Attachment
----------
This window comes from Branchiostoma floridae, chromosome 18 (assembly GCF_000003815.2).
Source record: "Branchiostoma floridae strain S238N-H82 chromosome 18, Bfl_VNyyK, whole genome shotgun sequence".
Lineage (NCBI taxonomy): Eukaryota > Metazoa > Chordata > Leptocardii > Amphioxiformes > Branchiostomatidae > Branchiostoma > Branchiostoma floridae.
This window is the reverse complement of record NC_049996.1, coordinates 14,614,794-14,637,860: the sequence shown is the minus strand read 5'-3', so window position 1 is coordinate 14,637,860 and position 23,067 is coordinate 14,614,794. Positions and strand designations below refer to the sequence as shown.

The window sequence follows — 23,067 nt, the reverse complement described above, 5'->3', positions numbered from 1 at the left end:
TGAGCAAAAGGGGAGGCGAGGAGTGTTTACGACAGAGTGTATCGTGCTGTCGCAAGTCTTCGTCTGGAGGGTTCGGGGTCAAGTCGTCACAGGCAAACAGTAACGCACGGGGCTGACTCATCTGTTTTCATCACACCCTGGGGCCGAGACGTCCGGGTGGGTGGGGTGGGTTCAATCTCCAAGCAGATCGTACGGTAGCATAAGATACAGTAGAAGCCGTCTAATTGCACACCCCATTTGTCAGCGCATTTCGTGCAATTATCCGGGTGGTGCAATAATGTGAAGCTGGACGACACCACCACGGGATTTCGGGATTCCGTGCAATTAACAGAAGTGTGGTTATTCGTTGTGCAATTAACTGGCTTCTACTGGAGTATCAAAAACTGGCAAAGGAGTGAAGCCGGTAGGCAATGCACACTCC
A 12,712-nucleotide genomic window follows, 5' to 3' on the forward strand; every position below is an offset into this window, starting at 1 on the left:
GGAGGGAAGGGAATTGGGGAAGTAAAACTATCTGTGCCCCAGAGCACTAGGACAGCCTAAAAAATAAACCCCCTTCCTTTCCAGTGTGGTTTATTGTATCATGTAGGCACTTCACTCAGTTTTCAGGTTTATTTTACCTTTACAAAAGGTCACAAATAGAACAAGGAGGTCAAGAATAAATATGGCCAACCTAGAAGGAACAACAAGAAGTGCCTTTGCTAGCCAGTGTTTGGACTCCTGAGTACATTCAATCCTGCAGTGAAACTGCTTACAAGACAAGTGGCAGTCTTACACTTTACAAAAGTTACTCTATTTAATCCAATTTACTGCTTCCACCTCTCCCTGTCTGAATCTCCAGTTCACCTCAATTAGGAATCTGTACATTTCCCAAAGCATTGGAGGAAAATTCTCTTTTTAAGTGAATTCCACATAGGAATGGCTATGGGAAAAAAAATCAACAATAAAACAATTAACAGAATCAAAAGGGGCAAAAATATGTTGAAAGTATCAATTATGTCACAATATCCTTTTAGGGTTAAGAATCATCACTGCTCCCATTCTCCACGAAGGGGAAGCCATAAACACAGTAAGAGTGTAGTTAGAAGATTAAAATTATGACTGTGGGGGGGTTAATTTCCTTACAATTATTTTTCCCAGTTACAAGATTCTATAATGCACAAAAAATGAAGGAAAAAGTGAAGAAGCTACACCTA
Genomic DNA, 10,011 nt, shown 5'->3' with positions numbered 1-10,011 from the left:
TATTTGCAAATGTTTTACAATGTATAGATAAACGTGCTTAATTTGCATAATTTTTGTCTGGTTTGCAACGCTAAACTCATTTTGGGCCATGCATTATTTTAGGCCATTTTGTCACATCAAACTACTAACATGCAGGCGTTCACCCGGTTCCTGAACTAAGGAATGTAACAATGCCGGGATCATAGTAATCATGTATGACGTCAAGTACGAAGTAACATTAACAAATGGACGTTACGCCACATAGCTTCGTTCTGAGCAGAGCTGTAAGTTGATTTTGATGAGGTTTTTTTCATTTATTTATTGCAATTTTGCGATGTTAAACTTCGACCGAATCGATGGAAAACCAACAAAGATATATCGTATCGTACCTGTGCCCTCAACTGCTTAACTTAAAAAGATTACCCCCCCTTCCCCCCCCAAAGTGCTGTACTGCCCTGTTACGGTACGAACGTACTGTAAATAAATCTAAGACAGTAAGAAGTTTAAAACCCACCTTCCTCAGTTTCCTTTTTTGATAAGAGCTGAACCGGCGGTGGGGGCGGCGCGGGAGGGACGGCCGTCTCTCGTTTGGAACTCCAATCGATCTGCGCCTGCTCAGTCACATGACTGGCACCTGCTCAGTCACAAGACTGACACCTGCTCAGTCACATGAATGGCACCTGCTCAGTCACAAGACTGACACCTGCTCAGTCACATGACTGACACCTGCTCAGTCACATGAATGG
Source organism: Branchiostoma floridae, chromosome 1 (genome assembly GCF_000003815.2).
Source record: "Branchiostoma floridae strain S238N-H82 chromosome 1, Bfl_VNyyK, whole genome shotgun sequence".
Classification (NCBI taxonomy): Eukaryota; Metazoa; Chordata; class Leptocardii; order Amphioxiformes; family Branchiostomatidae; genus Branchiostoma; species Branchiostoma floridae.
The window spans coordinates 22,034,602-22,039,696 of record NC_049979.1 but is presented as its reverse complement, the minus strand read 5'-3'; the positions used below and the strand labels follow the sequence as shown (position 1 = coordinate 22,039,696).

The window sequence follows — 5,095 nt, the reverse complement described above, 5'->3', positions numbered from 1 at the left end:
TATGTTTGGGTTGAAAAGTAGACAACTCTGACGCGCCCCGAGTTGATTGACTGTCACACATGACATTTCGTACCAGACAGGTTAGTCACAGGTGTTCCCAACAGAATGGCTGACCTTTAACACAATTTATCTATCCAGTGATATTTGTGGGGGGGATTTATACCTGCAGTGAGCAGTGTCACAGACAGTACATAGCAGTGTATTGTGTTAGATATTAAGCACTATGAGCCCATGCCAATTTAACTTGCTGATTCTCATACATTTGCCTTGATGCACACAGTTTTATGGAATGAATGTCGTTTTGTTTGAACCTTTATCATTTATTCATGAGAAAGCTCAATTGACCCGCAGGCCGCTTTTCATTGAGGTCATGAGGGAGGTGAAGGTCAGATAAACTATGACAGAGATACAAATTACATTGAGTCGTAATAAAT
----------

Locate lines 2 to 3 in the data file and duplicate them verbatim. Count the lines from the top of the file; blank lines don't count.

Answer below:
Source record: "Branchiostoma floridae strain S238N-H82 chromosome 18, Bfl_VNyyK, whole genome shotgun sequence".
Lineage (NCBI taxonomy): Eukaryota > Metazoa > Chordata > Leptocardii > Amphioxiformes > Branchiostomatidae > Branchiostoma > Branchiostoma floridae.